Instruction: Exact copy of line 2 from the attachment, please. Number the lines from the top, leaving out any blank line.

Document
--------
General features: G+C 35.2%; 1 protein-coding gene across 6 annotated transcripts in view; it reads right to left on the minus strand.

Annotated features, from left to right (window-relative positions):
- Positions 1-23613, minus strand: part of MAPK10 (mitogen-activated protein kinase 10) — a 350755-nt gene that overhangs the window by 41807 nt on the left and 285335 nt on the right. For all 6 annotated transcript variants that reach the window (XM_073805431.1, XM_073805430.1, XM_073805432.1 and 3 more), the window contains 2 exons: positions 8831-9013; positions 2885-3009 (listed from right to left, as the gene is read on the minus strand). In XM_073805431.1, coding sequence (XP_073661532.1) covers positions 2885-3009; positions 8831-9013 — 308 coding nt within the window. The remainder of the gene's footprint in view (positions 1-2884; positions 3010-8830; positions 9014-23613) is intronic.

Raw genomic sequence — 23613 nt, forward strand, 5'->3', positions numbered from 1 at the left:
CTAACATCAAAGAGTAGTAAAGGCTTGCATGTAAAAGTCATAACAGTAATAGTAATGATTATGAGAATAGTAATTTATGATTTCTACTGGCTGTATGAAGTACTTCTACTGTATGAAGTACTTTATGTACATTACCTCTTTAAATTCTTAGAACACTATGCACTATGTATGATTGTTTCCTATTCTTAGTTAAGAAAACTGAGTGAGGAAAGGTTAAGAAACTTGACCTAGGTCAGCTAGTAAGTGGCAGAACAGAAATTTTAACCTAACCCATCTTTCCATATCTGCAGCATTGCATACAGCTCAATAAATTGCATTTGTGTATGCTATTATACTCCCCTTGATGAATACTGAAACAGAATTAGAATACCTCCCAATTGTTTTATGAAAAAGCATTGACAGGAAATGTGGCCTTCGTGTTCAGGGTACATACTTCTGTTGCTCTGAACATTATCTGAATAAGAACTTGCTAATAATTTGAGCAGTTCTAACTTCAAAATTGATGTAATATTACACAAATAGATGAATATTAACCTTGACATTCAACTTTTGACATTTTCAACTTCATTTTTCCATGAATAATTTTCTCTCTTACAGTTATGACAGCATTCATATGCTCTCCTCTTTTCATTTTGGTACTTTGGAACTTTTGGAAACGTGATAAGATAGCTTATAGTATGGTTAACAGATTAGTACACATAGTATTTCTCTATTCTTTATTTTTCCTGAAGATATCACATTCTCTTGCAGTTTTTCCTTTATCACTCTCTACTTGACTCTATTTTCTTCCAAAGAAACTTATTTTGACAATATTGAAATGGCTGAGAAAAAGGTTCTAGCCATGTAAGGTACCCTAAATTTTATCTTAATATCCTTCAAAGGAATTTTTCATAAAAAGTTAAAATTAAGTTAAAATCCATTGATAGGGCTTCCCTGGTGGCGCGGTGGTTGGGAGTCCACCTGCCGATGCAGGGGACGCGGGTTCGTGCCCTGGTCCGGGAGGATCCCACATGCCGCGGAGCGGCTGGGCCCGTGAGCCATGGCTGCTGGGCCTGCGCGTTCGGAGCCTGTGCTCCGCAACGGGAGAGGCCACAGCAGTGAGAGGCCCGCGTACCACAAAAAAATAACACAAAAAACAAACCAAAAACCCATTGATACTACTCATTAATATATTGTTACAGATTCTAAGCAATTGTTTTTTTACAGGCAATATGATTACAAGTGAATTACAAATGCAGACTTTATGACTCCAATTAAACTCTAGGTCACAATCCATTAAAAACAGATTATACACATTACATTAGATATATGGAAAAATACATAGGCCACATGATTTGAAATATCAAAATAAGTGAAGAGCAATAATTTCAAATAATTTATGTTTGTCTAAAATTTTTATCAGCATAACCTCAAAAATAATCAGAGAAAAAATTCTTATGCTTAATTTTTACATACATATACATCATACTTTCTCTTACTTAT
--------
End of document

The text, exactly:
Annotated features, from left to right (window-relative positions):